Sorry, No Sweet Talk for Baby-Shakers
Two letters--a request and a reply
Dear Jordan,
A friend just wrote the following (I don't wish to identify her). Can you make a specific suggestion of something she could read which will help her without making her wrong?
"Yesterday I had a terrible day with my 21 month old from when he woke up to when he went to bed - though we did have some fun in between. He was in a lousy mood and very contrary to everything I asked of him. He threw fits and was generally in a bad mood. Top this off with my being extremely tired and we wasted an entire day where we could have been close and loving for a day where we were both upset. I try very much to discipline Gabriel without spanking or using violent words or aggressive behaviour. But when days like yesterday happen I lose sight of my commitment to treat him with respect and allow him the space to being in a bad mood and I spanked him and at one point while he was in the middle of a terrible, uncontrollable temper tantrum I shook him, raising my voice to try and get him to settle down. In the end he did settle down and went to bed but he woke up twice in the night calling my name out (once he fell back to sleep and the other I went and tucked him back in bed and he went back to sleep) and this morning he woke up at 5:45, luckily in a good mood. I can't help but think that his restlessness had to do with our not being well connected yesterday..

So, all of this to say that I am deeply committed to discipline without violence and aggressiveness and I don't always match up to that commitment. Any advice you can give...."

Dear G.,
With regard your letter about the fretting mother and her fretting baby, there is a lot I could say which would take considerable time. But what I must tell you can't wait until I've sorted through the details. I have to tell you now. You want me to suggest "something she could read, which will help her without making her wrong." Well, if she isn't wrong then she is right. And if she isn't right, then she is wrong. It is one or the other; not both.

What is right about her risking blindness or brain damage to her infant? What is right about your failure to immediately inform this mother of that very real danger? Somebody should tell her the facts of life before she causes irreparable injury to her child. That would be the right thing to do, in my opinion. Clearly nobody has done it. It would seem even the recent well-publicized shaking death of infant Matthew Eappen and the trial of the nice young girl who shook him hasn't penetrated this mother's awareness.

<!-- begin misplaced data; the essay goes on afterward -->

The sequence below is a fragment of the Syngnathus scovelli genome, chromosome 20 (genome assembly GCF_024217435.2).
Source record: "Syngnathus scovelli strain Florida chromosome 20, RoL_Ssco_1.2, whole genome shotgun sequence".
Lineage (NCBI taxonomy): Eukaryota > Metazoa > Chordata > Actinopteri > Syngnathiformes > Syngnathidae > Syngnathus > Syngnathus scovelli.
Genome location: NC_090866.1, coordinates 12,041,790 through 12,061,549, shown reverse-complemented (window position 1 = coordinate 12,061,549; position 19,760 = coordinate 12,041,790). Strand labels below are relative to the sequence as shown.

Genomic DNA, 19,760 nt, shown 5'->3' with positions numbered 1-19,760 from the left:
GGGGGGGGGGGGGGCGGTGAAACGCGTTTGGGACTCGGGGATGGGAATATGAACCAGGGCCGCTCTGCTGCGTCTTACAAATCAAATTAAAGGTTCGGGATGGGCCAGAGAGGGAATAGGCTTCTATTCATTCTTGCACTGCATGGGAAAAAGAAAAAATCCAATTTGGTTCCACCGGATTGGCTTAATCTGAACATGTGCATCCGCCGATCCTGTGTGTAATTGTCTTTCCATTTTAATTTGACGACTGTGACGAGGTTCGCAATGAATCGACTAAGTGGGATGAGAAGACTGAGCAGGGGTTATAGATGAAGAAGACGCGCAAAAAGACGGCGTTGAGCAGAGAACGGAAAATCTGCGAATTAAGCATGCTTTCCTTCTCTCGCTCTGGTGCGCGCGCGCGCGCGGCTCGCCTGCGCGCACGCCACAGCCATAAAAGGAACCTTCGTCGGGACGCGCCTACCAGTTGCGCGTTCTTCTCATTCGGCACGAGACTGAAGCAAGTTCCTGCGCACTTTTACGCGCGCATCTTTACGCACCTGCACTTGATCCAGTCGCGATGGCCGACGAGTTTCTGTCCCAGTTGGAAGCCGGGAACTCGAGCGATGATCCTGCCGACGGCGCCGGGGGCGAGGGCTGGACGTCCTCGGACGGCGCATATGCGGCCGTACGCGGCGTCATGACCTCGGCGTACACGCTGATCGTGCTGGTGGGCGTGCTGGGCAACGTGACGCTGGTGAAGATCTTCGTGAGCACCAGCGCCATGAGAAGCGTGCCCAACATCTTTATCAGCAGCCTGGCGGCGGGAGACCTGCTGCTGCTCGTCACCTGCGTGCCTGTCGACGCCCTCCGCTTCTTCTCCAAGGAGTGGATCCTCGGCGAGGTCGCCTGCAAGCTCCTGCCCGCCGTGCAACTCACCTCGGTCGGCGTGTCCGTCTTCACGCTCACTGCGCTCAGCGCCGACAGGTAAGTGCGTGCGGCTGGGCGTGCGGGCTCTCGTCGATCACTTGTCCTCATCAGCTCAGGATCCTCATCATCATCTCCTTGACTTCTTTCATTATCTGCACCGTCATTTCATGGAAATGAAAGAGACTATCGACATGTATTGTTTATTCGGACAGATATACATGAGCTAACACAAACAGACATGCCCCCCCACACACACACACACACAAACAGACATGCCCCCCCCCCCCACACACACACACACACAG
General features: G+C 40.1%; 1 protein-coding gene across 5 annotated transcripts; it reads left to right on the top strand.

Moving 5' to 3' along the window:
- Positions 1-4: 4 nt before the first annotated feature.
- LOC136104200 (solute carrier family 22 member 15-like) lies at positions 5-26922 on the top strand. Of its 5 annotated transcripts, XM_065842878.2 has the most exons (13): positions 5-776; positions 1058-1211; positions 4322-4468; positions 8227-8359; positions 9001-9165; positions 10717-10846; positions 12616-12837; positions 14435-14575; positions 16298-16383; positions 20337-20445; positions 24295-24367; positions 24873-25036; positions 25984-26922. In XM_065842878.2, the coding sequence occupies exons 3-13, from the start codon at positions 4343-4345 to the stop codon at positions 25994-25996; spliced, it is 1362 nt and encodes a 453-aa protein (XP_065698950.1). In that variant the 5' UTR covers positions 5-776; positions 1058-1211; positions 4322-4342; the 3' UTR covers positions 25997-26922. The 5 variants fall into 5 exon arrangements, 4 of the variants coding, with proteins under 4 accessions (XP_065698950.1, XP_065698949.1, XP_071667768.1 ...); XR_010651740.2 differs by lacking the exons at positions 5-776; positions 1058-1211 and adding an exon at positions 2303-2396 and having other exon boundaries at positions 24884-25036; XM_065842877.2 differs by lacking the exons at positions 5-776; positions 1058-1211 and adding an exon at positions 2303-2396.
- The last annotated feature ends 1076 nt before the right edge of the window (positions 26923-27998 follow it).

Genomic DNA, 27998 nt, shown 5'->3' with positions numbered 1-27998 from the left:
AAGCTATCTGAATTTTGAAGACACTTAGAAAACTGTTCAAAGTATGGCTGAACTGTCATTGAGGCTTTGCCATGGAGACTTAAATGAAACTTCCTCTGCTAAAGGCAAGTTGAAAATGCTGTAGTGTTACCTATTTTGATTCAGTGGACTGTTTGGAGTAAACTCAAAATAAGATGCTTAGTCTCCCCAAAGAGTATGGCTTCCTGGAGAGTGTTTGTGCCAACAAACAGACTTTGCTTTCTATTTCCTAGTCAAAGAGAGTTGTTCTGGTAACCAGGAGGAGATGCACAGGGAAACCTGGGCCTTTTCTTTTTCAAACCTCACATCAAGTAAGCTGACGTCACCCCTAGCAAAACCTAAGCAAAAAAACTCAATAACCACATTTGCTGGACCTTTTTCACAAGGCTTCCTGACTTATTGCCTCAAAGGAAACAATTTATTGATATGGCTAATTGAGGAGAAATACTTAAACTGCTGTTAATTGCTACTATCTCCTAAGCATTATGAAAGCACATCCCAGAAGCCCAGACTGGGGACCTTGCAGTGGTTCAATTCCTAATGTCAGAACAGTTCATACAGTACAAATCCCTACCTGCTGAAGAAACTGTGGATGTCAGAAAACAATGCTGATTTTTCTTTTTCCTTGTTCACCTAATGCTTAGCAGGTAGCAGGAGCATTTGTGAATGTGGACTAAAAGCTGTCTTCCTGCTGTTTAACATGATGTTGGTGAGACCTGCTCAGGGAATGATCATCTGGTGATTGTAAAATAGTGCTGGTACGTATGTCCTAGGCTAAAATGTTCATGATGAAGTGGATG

Were there a choice between shaking a baby or throwing a brick at a baby, the thrown brick would be less risky. And I doubt if anybody would be squeamish about offending the feelings of a brick-throwing mom. Obviously, this mother needs some competent counseling, especially in managing her own compulsion to physically hurt the baby during moments of stress. You'll notice from her writing, she never considered the possibility that the baby might be suffering from painful indigestion or gas. That does happen to babies too, not just big folks. Hasn't somebody informed her? Furthermore, babies don't fret just to persecute poor, beleaguered adults and cheat them out of their fun.

The mother says, "...though we did have some fun in between.... He was in a lousy mood and very contrary to everything I asked of him." Those words make me wonder: which one is the baby and which one is the parent? And elsewhere in her letter she says she shook him to "get him to settle down." Again, I have to wonder which party needed to settle down, parent or baby? This mother needs more than a good book, I'm afraid. She needs an adult on the scene to take over when needed, to model good parenting skills and to let her settle down and get a grip on her own behavior.

Somebody ought to tell her without mincing words to quit the baby-shaking before she causes permanent damaged to her child's optic nerve or brain. After the child is protected, then let's worry about tact, diplomacy and a good book or two to help gentle this girl-mother into the responsibilities of parenthood.

By the way, you need not consider this letter a private communication. You can share it with anybody including the mother in question.


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